Does the Flu Shot Work?
Why You Probably Don't Need a Flu Shot
A lot of you must have noticed by now that every fall there’s a flu scare—it’s the wrong strain of flu in the vaccination, or it’s a new, more virulent flu, or this year it was a shortage of the flu vaccine. The media eats up the scare value and panicky people stand in line for hours to get their shots.
First, let’s put flu vaccinations in perspective. What’s the worst that could happen if you get the flu? You could die. However, the chances of a healthy, middle-aged adult dying from the flu are astronomically small. There were only 272 flu/pneumonia-related deaths among people ages 5 to 49 between late 1990 and early 1998. During that same time period, about three times more people were struck by lightning. Furthermore, a healthy adult who is vaccinated still has about a 50-50 chance of getting the flu.
The Centers for Disease Control (CDC) lumps together mortality (death) statistics for the flu and pneumonia, but even at that, more than 90 percent of flu and pneumonia-related deaths occur in people over the age of 65. Your risk of dying from illness related to the flu rises dramatically as you age—but this is complicated by the fact that most people that age have other underlying conditions, such as diabetes, heart and circulatory diseases, and significantly decreased immune function. Even at that, the estimated number of people over the age of 50 who die from flu-related illness and/or pneumonia each year is around 58, and over the age of 65 the number is about 915. A flu shot reduces the risk of getting the flu in the elderly by 10 to 30 percent, depending on which study you read.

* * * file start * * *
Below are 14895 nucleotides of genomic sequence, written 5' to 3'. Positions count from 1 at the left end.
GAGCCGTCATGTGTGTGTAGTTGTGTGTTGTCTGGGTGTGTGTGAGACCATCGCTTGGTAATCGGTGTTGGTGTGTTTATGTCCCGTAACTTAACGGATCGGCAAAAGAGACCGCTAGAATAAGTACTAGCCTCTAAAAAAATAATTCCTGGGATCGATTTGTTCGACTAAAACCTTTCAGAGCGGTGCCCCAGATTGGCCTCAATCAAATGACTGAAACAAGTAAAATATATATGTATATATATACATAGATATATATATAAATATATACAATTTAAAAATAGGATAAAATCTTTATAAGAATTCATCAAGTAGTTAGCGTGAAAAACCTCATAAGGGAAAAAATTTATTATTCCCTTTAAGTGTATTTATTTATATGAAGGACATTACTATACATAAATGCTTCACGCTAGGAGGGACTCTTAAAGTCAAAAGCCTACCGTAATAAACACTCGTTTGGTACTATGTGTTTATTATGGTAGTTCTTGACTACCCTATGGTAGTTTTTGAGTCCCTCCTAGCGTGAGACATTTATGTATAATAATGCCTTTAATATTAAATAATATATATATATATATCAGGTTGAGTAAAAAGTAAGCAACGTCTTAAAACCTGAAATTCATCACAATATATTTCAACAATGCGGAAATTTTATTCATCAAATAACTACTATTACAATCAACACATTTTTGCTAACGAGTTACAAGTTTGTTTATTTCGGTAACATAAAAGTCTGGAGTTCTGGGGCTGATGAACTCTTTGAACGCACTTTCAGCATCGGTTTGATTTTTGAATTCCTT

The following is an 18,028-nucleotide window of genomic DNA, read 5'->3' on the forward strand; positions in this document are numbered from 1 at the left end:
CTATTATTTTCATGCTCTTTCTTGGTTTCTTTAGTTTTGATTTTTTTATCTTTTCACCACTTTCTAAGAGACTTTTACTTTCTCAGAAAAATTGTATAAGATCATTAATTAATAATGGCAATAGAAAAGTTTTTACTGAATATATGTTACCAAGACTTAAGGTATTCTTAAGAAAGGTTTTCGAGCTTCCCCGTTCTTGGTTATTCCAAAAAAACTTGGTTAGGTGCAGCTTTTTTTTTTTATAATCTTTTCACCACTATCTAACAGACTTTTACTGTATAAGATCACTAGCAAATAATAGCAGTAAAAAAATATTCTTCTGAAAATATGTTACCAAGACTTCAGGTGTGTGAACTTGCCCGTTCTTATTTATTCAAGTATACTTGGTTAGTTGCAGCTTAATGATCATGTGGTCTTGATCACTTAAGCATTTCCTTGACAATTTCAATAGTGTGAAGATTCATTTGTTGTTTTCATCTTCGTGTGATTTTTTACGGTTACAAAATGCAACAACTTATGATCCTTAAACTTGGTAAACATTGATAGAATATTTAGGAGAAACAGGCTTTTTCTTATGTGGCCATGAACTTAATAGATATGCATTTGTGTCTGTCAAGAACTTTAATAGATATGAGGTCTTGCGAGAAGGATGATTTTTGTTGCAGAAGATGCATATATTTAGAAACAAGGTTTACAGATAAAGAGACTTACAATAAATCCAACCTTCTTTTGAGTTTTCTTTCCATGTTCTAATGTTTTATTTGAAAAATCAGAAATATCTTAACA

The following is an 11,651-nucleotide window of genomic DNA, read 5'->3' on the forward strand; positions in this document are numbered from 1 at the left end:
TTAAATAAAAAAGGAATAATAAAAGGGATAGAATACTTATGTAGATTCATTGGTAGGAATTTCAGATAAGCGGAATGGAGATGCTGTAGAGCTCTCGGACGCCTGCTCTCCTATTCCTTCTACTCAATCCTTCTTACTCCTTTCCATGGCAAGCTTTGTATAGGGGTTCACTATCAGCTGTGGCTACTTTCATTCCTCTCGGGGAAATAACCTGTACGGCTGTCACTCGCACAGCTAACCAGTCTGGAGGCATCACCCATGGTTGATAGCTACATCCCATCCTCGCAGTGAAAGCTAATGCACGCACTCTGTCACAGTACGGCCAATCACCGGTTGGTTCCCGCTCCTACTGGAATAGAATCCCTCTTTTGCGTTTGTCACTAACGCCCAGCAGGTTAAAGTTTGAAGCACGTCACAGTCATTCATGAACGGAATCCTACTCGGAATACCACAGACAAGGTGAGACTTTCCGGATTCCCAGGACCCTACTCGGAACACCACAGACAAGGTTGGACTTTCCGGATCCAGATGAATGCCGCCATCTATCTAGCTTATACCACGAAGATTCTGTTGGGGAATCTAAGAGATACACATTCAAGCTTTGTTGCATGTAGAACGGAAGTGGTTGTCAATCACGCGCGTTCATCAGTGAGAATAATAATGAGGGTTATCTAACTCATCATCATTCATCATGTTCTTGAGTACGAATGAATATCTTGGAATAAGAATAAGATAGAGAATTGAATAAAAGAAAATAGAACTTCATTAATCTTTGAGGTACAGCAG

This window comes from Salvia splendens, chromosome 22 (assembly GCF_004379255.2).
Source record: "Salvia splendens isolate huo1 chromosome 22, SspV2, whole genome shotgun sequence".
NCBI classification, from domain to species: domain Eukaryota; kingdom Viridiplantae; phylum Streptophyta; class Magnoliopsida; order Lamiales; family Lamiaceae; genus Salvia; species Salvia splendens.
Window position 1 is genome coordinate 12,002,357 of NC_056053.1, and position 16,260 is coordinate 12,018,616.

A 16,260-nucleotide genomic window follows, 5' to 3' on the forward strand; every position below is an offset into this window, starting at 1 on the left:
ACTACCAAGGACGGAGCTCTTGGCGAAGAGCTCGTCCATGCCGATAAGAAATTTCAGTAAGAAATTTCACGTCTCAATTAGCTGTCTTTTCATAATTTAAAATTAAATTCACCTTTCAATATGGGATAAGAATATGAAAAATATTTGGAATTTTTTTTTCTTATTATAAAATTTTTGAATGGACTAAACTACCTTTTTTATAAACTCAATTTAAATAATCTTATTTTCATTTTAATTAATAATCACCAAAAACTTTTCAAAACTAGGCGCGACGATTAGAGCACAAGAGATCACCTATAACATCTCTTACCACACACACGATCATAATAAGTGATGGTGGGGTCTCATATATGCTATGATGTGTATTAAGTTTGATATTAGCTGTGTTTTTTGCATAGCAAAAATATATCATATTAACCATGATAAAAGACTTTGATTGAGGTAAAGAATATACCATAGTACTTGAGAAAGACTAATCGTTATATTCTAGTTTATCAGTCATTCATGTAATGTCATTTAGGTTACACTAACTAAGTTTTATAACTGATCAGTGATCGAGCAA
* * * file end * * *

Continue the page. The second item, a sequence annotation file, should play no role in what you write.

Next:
How about kids? Among children in the U.S. age less than one year (the flu shot is not recommended for children under six months) to four years old, there were an estimated 38 pneumonia/influenza-caused deaths reported between late 1990 and early 1998. That’s an average of 4.75 deaths a year.
The very young, the very old and those with compromised immune systems, who supposedly need the flu vaccination the most, are the ones least likely to be able to mount a strong enough antibody response to fight off the flu. In other words, the flu shot is least effective in the populations who need it most.
Now that we can safely assume that your chances of dying of the flu are very small unless you’re among the frail elderly (and even then the flu shot protects you only 10 to 30 percent of the time), what’s really at issue is getting sick. That’s unpleasant and it’s a nuisance. Drink warming herbal teas and soups, stock up on kleenex, and hunker down for a few days. If you want to play the Pollyanna game and find something good in the flu, according to Philip Incao, M.D. there’s nothing like a few days of fever to cleanse the body and upgrade and reinvigorate the immune system.
And by the way, flu season is just getting underway, but so far the CDC reports a “very low” incidence of flu outbreaks.